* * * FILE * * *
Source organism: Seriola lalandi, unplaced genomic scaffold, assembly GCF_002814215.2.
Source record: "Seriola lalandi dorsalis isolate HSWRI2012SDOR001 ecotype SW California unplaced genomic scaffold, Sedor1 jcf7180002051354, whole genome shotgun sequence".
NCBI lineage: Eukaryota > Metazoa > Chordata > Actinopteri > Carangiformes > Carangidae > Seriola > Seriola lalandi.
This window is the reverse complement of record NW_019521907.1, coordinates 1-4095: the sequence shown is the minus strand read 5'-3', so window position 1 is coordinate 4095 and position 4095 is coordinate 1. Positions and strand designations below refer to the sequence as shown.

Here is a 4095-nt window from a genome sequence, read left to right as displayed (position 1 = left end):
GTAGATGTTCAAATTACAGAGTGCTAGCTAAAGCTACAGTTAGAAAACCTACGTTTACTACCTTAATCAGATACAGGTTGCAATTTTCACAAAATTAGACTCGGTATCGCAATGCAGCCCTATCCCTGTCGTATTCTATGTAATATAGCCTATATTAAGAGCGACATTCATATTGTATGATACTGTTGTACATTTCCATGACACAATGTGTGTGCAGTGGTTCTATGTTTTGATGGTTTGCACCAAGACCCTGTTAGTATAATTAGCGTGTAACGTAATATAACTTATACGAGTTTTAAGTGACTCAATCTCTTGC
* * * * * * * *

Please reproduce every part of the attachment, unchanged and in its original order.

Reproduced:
Source organism: Seriola lalandi, unplaced genomic scaffold, assembly GCF_002814215.2.
Source record: "Seriola lalandi dorsalis isolate HSWRI2012SDOR001 ecotype SW California unplaced genomic scaffold, Sedor1 jcf7180002051354, whole genome shotgun sequence".
NCBI lineage: Eukaryota > Metazoa > Chordata > Actinopteri > Carangiformes > Carangidae > Seriola > Seriola lalandi.
This window is the reverse complement of record NW_019521907.1, coordinates 1-4095: the sequence shown is the minus strand read 5'-3', so window position 1 is coordinate 4095 and position 4095 is coordinate 1. Positions and strand designations below refer to the sequence as shown.

Here is a 4095-nt window from a genome sequence, read left to right as displayed (position 1 = left end):
GTAGATGTTCAAATTACAGAGTGCTAGCTAAAGCTACAGTTAGAAAACCTACGTTTACTACCTTAATCAGATACAGGTTGCAATTTTCACAAAATTAGACTCGGTATCGCAATGCAGCCCTATCCCTGTCGTATTCTATGTAATATAGCCTATATTAAGAGCGACATTCATATTGTATGATACTGTTGTACATTTCCATGACACAATGTGTGTGCAGTGGTTCTATGTTTTGATGGTTTGCACCAAGACCCTGTTAGTATAATTAGCGTGTAACGTAATATAACTTATACGAGTTTTAAGTGACTCAATCTCTTGC